Malignancy in any part of the colon or rectum (large intestine) is termed as colorectal cancer (CRC).
Most often, it spreads to the liver and sometimes to the lungs, bones, or other organs. When this happens, it is called Metastatic Colorectal Cancer (mCRC).
Globally, CRC is the 3rd most common cancer in men and 2nd most in women. In India, it is among the top 10 cancers: around 49,500 deaths occur due to colorectal cancer.
It is more common in developed nations, but its prevalence has been increasing in developing nations, too. The symptoms are blood and mucus in stools, altered bowel habits, and sudden weight loss.
Those older than 50 years or having a family history of CRC are at a greater risk. Other risk factors include diseases such as Crohn’s and ulcerative colitis, smoking, and consumption of excess red meat or alcohol.
You can prevent CRC by being physically active, avoiding smoking, maintaining a diet rich in fruits and vegetables, and limiting intake of fast food and alcohol.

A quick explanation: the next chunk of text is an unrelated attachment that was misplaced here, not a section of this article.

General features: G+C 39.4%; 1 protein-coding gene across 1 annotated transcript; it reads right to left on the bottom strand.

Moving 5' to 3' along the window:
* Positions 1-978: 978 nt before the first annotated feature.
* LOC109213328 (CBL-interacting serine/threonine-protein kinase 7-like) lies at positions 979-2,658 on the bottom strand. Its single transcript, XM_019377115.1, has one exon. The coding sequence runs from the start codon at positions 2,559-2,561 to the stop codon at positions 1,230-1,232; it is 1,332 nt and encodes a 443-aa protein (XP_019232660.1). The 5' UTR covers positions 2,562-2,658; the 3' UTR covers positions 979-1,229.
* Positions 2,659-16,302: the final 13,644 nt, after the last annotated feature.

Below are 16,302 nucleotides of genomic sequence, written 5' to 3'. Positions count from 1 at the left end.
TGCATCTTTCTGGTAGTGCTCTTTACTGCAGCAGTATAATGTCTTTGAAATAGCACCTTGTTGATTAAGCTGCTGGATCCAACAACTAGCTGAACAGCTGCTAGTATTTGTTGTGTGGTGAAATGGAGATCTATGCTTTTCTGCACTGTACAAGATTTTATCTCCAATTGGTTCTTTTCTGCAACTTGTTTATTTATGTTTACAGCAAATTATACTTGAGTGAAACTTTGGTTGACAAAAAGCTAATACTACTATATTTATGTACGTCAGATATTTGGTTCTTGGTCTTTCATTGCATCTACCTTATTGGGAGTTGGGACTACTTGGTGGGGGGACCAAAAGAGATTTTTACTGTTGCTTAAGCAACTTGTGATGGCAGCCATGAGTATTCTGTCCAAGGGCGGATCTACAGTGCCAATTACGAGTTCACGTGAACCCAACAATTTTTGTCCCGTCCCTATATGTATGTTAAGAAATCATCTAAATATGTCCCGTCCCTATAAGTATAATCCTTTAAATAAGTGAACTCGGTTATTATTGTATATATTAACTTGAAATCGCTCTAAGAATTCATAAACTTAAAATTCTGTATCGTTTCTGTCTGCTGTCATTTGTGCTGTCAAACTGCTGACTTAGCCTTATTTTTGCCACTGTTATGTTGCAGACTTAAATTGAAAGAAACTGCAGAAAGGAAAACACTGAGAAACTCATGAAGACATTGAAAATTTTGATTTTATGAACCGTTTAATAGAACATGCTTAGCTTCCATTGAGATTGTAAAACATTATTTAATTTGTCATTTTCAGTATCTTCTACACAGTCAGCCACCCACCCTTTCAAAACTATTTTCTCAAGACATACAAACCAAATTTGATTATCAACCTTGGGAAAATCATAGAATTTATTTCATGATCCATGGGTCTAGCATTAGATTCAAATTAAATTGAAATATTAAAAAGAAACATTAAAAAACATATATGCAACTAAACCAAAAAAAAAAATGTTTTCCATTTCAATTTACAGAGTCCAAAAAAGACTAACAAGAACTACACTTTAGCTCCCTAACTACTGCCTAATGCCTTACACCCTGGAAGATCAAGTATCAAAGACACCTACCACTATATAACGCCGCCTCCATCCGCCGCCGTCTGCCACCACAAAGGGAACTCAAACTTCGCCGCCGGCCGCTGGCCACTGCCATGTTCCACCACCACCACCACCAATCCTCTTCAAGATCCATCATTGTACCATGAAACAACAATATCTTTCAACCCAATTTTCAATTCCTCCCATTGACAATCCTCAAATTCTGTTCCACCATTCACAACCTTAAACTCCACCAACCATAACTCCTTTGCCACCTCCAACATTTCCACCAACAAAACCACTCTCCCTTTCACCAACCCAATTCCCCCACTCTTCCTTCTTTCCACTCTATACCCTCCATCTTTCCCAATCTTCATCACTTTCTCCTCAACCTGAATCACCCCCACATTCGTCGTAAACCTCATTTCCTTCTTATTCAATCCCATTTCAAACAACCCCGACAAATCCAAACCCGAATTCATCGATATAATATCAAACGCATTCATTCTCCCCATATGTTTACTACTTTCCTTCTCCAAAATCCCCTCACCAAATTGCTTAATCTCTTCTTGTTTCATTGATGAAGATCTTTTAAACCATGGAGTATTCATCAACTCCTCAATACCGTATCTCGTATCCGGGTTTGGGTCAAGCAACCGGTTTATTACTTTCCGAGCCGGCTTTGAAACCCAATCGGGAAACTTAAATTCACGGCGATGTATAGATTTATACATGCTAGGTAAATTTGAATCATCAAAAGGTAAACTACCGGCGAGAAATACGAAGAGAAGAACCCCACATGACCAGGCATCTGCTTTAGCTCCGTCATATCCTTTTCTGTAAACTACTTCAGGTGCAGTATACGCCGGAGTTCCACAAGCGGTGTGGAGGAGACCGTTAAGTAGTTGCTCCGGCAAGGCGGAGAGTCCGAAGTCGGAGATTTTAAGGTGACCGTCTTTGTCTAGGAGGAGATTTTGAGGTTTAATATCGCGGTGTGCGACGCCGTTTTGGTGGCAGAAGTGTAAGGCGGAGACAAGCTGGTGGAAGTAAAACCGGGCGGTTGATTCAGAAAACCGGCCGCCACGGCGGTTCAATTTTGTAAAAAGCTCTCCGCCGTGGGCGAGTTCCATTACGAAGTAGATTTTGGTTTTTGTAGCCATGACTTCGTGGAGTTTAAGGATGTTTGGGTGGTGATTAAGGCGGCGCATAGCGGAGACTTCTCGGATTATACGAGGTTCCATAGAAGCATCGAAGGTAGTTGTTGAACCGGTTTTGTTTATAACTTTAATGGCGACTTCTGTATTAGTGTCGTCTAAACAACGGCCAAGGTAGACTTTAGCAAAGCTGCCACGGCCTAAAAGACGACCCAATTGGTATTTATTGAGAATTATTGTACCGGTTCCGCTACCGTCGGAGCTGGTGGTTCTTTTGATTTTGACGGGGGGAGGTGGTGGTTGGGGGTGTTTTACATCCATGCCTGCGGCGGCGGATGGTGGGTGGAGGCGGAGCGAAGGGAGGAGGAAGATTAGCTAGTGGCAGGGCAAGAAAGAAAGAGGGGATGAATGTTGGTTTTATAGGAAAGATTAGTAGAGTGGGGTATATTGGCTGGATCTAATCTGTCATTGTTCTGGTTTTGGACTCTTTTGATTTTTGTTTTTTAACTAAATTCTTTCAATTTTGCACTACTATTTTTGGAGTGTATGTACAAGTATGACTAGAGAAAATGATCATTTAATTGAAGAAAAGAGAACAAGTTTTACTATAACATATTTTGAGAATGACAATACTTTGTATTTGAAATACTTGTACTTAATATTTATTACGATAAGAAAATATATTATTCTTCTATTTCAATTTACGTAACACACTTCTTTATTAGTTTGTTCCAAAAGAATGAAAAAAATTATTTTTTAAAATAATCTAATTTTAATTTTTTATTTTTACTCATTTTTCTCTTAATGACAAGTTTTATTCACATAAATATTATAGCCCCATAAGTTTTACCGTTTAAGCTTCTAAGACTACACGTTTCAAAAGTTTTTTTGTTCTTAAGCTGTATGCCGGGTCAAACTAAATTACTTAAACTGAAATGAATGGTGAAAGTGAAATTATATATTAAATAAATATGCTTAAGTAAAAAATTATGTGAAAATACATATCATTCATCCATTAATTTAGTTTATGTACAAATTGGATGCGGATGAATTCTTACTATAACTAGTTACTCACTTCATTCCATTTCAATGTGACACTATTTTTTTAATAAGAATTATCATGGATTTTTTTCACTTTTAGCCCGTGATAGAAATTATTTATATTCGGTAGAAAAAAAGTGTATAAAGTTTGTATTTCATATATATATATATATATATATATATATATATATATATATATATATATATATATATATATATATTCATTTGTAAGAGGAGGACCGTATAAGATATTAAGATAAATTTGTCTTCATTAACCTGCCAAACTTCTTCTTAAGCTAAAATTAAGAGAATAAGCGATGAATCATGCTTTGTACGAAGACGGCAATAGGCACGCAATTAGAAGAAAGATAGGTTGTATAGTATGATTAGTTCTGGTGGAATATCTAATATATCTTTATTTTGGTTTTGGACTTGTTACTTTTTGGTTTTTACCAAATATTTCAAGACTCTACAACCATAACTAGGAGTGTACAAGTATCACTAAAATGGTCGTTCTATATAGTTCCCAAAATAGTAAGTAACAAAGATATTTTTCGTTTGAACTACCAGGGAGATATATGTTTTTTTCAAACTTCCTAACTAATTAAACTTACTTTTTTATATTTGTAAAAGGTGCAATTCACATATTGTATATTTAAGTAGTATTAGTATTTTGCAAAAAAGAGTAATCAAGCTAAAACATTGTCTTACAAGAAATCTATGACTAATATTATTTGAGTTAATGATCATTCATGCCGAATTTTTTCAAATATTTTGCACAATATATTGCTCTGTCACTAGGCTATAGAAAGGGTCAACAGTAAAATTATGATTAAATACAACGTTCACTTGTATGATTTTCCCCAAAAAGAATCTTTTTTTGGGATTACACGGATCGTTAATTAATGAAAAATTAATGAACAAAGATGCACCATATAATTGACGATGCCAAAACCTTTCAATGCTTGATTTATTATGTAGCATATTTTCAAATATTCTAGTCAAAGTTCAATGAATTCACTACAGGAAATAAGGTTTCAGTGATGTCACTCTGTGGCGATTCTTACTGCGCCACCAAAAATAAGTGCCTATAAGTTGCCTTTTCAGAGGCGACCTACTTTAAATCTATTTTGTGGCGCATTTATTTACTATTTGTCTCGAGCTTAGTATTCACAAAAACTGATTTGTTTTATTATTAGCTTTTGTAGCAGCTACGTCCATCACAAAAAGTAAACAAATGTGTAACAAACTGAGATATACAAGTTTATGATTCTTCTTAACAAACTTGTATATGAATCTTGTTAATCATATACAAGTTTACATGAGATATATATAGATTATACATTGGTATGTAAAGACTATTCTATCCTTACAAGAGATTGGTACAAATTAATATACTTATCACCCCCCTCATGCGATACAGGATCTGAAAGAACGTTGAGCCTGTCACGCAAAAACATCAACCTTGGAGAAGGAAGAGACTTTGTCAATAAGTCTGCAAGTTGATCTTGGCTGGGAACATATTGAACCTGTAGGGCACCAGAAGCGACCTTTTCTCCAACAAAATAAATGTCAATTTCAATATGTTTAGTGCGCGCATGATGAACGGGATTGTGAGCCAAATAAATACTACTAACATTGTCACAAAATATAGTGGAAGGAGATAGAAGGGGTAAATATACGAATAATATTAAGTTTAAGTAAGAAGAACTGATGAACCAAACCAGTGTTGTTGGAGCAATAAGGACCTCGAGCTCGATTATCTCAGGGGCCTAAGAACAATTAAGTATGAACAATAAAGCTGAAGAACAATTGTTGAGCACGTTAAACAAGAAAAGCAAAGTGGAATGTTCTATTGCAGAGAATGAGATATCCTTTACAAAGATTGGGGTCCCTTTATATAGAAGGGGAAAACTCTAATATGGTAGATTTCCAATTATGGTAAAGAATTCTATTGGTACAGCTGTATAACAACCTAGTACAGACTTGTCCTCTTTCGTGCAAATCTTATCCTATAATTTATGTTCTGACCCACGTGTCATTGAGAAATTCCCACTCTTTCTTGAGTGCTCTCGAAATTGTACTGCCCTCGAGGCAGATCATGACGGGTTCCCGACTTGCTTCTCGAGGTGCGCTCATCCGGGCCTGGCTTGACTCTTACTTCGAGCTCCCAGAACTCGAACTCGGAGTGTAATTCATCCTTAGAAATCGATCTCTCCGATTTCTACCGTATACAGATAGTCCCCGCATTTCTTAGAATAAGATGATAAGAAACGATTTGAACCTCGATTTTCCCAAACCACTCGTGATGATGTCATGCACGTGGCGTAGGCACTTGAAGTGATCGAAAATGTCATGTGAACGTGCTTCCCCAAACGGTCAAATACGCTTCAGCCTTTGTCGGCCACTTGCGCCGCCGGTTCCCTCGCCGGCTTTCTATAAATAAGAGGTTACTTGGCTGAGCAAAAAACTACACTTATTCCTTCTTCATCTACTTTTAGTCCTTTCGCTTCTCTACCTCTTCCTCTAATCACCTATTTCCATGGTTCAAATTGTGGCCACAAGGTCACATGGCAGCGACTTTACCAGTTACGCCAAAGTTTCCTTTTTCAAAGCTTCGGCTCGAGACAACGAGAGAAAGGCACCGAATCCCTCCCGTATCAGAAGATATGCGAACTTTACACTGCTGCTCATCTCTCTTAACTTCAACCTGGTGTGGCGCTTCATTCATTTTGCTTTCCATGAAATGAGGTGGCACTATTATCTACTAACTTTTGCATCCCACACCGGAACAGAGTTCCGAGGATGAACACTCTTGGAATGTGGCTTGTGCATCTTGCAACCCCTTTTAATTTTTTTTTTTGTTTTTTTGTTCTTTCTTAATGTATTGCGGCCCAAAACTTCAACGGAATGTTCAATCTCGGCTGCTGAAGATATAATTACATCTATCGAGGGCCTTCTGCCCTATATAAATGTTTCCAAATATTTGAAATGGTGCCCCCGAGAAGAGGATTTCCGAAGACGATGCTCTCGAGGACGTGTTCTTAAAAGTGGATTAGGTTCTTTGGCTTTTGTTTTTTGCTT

The tests for detecting CRC are stool for occult blood, digital rectal examination, and colonoscopy.
The treatment options for CRC include surgery, chemotherapy, radiotherapy, targeted therapy, and immunotherapy. Factors that determine the outcome of treatment are age, stage, co-morbidities, left vs right colon, and certain genetic changes (like RAS mutation).
The good news is that with biomarker testing and personalized treatments, the survival rates of metastatic CRC have gone up.
This article has been authored by Dr. Ajay Bapna, Senior Consultant & HOD, Department of Medical Oncology, Bhagwan Mahaveer Cancer Hospital & Research Center, Jaipur.